The dynamics of microbial growth and evolution are fundamental to microbiology, ecology, genetics, and biotechnology. The most common method of culturing microbes is in batch, where cells are inoculated at low density into nutrient-rich broth and grown to saturation. Though straightforward to perform using standard laboratory equipment, batch cultures experience a fluctuating chemical environment and correspondingly changing cellular physiology. This heterogeneous growth environment can result in secondary growth and stress effects that can mask subtle physiological differences. Experimental evolution by serial batch transfer can select for complex mixtures of growth-phase specific subpopulations, complicating attempts to connect adaptations to specific selective conditions. Measurement of quantitative phenotypes can be difficult due to noise from imprecise sample timing and variation in features such as lag time. Continuous cultures provide an alternative growth regime where cells can be reproducibly cultivated in a chemically homogeneous environment at a defined growth rate to reach a physiological steady state. Because of these advantages, studies of experimental evolution and characterization of cellular state often utilize the controlled environment of continuous cultures like the chemostat.14
Appreciation of these advantages has led to a resurgence in interest in chemostat cultures.15 Since their introduction in 1950,1,2 chemostat systems have been developed to function on a variety of scales ranging from liters to microliters and for a variety of applications.16-19 These various designs, which range from commercially produced bioreactors to glassblown vessels to custom microfluidics platforms, share general design principles. A culture chamber is stirred and aerated (usually by bubbling air through it) and the microbes contained therein are kept homogeneously dispersed throughout the culture chamber at all times. Fresh medium of defined composition is added continually and the rate of addition controls growth rate and influences the chemical environment experienced by the culture. An overflow sets the culture volume in the growth tube, and through this overflow the culture will be sampled at the same rate at which fresh medium enters. In this way cultures quickly reach a physiological steady state at which many biological parameters remain constant. Despite the advantages of chemostats and reports of these various platforms in the literature, widespread adoption has been limited by difficulties in building and operating these systems, and high costs associated with commercial options. Furthermore descriptions of how to make and use these devices can be opaque.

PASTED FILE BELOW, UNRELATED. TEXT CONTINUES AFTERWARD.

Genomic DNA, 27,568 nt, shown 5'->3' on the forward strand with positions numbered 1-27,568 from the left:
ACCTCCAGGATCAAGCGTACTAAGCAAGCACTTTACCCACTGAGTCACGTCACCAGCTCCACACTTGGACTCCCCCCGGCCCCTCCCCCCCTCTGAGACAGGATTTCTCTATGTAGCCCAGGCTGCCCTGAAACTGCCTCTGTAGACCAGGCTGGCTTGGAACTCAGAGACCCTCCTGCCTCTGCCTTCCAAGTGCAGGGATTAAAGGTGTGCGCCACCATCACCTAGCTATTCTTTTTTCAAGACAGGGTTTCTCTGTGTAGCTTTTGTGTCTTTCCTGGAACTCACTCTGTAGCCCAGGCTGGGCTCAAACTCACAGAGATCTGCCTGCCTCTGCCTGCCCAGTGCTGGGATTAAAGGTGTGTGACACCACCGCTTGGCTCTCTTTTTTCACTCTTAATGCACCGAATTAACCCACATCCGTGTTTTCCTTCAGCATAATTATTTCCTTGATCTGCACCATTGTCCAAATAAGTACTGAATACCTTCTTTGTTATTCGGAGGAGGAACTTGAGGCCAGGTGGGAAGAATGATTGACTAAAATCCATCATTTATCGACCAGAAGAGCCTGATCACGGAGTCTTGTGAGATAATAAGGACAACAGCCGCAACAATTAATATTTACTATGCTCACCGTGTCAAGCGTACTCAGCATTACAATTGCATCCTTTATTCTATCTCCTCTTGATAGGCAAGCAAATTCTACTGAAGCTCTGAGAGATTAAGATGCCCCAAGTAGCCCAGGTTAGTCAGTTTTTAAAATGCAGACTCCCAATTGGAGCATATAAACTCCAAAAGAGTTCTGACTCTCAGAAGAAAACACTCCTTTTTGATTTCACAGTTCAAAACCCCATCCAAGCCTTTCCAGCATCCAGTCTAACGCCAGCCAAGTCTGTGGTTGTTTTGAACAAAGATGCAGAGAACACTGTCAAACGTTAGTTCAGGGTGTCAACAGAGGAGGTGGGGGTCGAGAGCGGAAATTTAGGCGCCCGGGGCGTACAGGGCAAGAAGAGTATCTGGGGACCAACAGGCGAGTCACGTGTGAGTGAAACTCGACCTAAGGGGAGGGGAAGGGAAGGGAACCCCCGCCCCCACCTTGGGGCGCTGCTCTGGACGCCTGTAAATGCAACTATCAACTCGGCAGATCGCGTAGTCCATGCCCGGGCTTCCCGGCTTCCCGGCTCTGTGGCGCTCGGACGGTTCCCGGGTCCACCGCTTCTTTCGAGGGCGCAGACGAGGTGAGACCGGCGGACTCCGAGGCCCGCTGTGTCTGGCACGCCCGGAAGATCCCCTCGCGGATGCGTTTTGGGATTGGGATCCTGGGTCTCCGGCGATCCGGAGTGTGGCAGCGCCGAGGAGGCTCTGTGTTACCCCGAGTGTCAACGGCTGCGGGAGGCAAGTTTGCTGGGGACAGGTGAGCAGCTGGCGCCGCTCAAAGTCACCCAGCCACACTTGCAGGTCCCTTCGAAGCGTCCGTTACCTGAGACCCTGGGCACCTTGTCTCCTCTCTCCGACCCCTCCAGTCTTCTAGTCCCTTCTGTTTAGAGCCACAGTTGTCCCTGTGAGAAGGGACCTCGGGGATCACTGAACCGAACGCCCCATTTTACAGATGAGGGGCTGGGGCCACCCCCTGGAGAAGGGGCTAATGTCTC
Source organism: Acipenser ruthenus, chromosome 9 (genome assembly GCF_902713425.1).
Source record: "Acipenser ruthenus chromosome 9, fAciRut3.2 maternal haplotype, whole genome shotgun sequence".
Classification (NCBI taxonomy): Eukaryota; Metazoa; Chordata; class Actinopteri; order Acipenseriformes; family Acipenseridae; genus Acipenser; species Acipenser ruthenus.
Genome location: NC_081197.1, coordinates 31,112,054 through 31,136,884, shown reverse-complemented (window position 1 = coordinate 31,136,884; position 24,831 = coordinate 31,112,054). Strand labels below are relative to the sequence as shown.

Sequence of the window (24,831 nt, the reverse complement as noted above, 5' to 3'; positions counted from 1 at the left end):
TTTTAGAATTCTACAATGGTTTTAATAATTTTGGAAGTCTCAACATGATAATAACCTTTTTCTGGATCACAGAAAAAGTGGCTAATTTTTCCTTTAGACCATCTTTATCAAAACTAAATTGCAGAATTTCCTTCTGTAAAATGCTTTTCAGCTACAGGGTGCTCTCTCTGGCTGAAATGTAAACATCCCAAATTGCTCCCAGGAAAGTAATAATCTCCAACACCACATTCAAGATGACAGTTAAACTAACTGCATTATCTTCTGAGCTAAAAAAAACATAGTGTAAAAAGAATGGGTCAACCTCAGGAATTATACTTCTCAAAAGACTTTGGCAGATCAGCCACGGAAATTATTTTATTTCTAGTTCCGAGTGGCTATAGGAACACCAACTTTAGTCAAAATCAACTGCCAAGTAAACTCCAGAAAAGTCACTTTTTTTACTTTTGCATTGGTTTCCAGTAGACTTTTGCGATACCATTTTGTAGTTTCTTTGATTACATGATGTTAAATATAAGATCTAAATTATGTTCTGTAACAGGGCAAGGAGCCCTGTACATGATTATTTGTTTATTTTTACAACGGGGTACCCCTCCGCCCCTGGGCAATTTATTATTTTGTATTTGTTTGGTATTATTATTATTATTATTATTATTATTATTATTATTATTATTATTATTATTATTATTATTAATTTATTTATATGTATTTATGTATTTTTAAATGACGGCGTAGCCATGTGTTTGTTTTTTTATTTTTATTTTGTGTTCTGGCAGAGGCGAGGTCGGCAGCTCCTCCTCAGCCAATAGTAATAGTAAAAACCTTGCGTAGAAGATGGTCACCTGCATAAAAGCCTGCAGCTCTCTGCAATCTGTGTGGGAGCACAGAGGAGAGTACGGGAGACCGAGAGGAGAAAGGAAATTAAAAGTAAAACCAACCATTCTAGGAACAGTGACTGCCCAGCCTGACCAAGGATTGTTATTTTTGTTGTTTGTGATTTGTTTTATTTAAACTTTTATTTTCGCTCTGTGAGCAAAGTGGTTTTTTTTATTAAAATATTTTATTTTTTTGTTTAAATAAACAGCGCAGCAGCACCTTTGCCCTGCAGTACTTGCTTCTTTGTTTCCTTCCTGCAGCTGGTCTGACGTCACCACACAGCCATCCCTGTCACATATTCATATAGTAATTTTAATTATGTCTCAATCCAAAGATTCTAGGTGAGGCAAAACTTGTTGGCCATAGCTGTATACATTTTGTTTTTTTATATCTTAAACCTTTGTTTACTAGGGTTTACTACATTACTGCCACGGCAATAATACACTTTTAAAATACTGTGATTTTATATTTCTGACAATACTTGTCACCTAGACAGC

We present designs and instructions for use of a small-footprint array of miniature chemostats built from readily available parts at low cost. We observe highly consistent experimental parameters and reproducible results when comparing our device to reported data for yeast cultured in larger volume commercial bioreactors. This includes reproducibility of cellular physiology as seen through reaching steady-state equilibrium within 10-15 generations and obtaining similar culture densities at equilibrium. Additionally, gene expression patterns are consistent between ministats and a commercial larger-volume platform. Stability of dilution rate, optical density and reproducibility of gene expression between three replicate cultures demonstrate the robustness of our platform. We also show that the same adaptive mutations arise over similar experimental evolution timescales as with larger volume chemostats.